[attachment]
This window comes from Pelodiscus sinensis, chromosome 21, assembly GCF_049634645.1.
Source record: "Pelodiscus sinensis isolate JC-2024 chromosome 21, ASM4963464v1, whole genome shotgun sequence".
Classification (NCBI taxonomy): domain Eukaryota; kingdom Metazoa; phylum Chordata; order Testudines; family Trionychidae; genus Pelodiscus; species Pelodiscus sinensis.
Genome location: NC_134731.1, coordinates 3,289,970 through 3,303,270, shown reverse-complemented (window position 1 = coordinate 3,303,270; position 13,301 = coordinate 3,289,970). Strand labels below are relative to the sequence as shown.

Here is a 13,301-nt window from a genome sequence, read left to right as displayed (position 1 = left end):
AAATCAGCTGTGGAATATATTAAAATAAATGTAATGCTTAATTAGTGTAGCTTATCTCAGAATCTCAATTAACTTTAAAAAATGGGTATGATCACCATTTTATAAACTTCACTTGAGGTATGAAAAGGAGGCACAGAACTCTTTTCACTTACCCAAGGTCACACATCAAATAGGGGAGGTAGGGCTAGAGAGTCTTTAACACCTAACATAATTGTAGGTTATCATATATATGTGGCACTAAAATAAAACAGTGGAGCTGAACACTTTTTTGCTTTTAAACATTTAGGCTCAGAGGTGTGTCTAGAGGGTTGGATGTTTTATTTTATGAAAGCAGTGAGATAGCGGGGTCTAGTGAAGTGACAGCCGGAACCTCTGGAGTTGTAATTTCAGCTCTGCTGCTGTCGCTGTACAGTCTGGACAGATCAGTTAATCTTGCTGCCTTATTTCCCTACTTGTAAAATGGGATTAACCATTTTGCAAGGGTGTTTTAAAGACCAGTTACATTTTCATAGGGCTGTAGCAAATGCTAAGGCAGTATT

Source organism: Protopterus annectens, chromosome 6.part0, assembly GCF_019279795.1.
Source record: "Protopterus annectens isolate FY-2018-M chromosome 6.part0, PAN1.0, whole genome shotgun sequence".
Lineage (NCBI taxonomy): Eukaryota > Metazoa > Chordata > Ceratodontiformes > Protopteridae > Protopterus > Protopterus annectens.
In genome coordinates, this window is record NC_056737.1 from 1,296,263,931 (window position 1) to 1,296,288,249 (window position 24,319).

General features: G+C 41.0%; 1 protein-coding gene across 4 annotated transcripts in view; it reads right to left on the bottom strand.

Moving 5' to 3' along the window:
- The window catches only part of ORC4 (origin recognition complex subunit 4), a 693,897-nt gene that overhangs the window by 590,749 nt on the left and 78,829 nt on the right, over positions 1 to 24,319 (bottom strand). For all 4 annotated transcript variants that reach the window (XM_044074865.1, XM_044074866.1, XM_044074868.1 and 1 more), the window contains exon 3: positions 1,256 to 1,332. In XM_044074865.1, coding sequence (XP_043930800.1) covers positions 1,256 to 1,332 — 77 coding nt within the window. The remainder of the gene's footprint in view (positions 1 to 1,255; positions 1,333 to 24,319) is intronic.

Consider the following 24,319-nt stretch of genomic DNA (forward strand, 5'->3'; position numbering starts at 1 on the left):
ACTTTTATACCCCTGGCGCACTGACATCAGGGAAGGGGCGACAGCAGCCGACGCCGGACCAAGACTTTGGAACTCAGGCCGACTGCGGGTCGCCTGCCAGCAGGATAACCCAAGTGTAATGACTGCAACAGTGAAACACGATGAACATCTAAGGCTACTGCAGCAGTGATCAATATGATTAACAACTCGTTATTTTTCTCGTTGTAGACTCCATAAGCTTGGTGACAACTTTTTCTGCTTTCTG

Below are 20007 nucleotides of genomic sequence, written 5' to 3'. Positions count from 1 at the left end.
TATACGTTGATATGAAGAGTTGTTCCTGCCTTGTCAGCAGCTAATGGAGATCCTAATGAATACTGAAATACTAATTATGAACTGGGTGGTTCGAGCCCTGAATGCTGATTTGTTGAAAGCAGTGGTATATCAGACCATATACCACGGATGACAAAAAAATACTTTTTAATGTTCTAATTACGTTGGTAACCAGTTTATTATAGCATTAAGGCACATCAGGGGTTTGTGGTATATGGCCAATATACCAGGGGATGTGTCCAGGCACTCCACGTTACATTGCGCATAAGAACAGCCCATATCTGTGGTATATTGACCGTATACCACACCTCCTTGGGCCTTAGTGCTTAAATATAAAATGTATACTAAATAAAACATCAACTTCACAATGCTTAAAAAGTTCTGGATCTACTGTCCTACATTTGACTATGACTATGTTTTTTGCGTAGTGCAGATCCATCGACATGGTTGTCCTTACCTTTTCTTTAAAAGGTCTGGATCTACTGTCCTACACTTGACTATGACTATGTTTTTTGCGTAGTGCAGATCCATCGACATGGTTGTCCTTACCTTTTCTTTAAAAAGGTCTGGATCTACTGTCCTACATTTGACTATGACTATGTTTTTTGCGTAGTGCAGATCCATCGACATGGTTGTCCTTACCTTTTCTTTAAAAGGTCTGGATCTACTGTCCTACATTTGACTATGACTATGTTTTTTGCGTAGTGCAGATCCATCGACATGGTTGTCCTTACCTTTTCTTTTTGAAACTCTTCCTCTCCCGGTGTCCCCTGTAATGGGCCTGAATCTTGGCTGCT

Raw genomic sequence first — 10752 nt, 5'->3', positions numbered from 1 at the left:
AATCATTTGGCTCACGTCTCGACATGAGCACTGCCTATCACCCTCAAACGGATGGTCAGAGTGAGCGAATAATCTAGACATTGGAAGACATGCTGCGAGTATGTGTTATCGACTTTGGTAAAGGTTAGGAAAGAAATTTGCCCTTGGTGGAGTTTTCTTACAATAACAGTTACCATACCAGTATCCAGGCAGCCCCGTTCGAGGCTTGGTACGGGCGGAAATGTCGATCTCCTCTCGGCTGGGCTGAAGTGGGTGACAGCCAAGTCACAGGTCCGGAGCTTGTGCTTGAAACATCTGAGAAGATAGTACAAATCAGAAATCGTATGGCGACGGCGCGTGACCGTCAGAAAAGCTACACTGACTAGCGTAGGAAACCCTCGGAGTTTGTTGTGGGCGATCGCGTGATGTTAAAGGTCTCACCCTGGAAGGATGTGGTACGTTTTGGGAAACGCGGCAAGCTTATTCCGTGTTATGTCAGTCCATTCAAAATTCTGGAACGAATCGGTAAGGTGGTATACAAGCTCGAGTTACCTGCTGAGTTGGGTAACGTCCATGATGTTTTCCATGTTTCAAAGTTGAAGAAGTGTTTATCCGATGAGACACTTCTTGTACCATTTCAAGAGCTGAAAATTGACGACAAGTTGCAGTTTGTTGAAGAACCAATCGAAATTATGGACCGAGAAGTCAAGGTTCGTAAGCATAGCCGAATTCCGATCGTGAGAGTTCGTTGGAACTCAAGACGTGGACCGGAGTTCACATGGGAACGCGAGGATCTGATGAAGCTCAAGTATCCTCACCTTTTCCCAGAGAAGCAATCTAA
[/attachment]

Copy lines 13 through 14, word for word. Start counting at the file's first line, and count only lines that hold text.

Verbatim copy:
- The window catches only part of ORC4 (origin recognition complex subunit 4), a 693,897-nt gene that overhangs the window by 590,749 nt on the left and 78,829 nt on the right, over positions 1 to 24,319 (bottom strand). For all 4 annotated transcript variants that reach the window (XM_044074865.1, XM_044074866.1, XM_044074868.1 and 1 more), the window contains exon 3: positions 1,256 to 1,332. In XM_044074865.1, coding sequence (XP_043930800.1) covers positions 1,256 to 1,332 — 77 coding nt within the window. The remainder of the gene's footprint in view (positions 1 to 1,255; positions 1,333 to 24,319) is intronic.

Consider the following 24,319-nt stretch of genomic DNA (forward strand, 5'->3'; position numbering starts at 1 on the left):